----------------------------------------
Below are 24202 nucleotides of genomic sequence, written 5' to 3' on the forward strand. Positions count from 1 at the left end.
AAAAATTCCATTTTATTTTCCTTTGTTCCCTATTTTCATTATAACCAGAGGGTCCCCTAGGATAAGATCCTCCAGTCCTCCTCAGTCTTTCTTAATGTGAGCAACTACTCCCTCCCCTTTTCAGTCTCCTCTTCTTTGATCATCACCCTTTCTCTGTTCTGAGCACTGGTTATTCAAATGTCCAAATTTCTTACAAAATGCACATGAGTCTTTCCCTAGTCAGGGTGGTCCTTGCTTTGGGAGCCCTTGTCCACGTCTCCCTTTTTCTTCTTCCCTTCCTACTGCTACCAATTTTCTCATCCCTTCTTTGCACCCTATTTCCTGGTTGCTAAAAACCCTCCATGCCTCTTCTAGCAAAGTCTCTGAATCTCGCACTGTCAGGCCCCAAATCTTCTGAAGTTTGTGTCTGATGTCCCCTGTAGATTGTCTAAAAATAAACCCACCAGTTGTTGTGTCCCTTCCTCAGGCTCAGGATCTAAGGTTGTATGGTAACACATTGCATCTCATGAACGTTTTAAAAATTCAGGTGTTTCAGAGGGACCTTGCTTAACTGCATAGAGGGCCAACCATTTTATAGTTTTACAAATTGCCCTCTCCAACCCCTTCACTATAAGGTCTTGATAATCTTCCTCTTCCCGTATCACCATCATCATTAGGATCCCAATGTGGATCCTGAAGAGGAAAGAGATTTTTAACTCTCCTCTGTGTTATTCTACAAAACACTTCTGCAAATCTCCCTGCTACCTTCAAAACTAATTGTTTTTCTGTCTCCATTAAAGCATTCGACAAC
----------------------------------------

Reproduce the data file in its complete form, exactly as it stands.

Below are 24202 nucleotides of genomic sequence, written 5' to 3' on the forward strand. Positions count from 1 at the left end.
AAAAATTCCATTTTATTTTCCTTTGTTCCCTATTTTCATTATAACCAGAGGGTCCCCTAGGATAAGATCCTCCAGTCCTCCTCAGTCTTTCTTAATGTGAGCAACTACTCCCTCCCCTTTTCAGTCTCCTCTTCTTTGATCATCACCCTTTCTCTGTTCTGAGCACTGGTTATTCAAATGTCCAAATTTCTTACAAAATGCACATGAGTCTTTCCCTAGTCAGGGTGGTCCTTGCTTTGGGAGCCCTTGTCCACGTCTCCCTTTTTCTTCTTCCCTTCCTACTGCTACCAATTTTCTCATCCCTTCTTTGCACCCTATTTCCTGGTTGCTAAAAACCCTCCATGCCTCTTCTAGCAAAGTCTCTGAATCTCGCACTGTCAGGCCCCAAATCTTCTGAAGTTTGTGTCTGATGTCCCCTGTAGATTGTCTAAAAATAAACCCACCAGTTGTTGTGTCCCTTCCTCAGGCTCAGGATCTAAGGTTGTATGGTAACACATTGCATCTCATGAACGTTTTAAAAATTCAGGTGTTTCAGAGGGACCTTGCTTAACTGCATAGAGGGCCAACCATTTTATAGTTTTACAAATTGCCCTCTCCAACCCCTTCACTATAAGGTCTTGATAATCTTCCTCTTCCCGTATCACCATCATCATTAGGATCCCAATGTGGATCCTGAAGAGGAAAGAGATTTTTAACTCTCCTCTGTGTTATTCTACAAAACACTTCTGCAAATCTCCCTGCTACCTTCAAAACTAATTGTTTTTCTGTCTCCATTAAAGCATTCGACAAC